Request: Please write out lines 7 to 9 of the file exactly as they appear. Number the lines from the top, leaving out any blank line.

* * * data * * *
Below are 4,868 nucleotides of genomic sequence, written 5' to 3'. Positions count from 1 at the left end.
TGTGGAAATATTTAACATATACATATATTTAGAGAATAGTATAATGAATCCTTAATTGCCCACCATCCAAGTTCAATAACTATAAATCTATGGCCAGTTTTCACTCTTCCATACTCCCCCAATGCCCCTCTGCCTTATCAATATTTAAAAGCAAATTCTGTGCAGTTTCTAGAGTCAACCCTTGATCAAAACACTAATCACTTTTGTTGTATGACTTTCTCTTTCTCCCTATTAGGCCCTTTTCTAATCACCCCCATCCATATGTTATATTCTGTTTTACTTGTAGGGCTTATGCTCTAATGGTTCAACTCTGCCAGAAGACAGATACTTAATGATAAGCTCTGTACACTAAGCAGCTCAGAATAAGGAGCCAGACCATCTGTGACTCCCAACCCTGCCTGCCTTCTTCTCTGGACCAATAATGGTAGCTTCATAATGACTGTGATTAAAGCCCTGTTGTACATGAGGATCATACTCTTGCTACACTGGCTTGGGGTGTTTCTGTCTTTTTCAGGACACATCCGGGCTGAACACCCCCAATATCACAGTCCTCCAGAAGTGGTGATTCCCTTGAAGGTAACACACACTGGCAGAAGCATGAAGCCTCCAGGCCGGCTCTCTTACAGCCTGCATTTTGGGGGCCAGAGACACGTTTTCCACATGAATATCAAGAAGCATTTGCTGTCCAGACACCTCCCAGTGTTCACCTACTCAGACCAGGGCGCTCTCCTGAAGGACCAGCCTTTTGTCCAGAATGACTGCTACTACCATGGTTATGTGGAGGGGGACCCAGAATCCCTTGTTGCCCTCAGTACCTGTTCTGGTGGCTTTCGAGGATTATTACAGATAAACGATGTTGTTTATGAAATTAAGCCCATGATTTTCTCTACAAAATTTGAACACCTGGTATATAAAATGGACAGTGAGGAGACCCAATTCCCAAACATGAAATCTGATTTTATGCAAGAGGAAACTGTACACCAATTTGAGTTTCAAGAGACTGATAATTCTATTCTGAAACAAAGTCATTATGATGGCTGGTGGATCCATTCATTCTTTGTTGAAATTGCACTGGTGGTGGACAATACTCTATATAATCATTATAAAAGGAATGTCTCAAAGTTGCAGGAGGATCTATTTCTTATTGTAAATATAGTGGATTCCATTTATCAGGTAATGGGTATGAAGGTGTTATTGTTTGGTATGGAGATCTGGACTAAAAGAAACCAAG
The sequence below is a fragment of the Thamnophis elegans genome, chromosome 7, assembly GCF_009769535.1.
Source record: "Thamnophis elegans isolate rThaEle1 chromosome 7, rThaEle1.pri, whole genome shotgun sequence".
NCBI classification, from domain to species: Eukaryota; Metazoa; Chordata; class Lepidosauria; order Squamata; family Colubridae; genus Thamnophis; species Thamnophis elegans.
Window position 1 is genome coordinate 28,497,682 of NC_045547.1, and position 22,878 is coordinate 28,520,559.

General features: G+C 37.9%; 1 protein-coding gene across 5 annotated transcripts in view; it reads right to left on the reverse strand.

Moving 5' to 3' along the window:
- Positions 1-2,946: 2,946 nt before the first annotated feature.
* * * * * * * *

General features: G+C 37.9%; 1 protein-coding gene across 5 annotated transcripts in view; it reads right to left on the reverse strand.

Moving 5' to 3' along the window:
- Positions 1-2,946: 2,946 nt before the first annotated feature.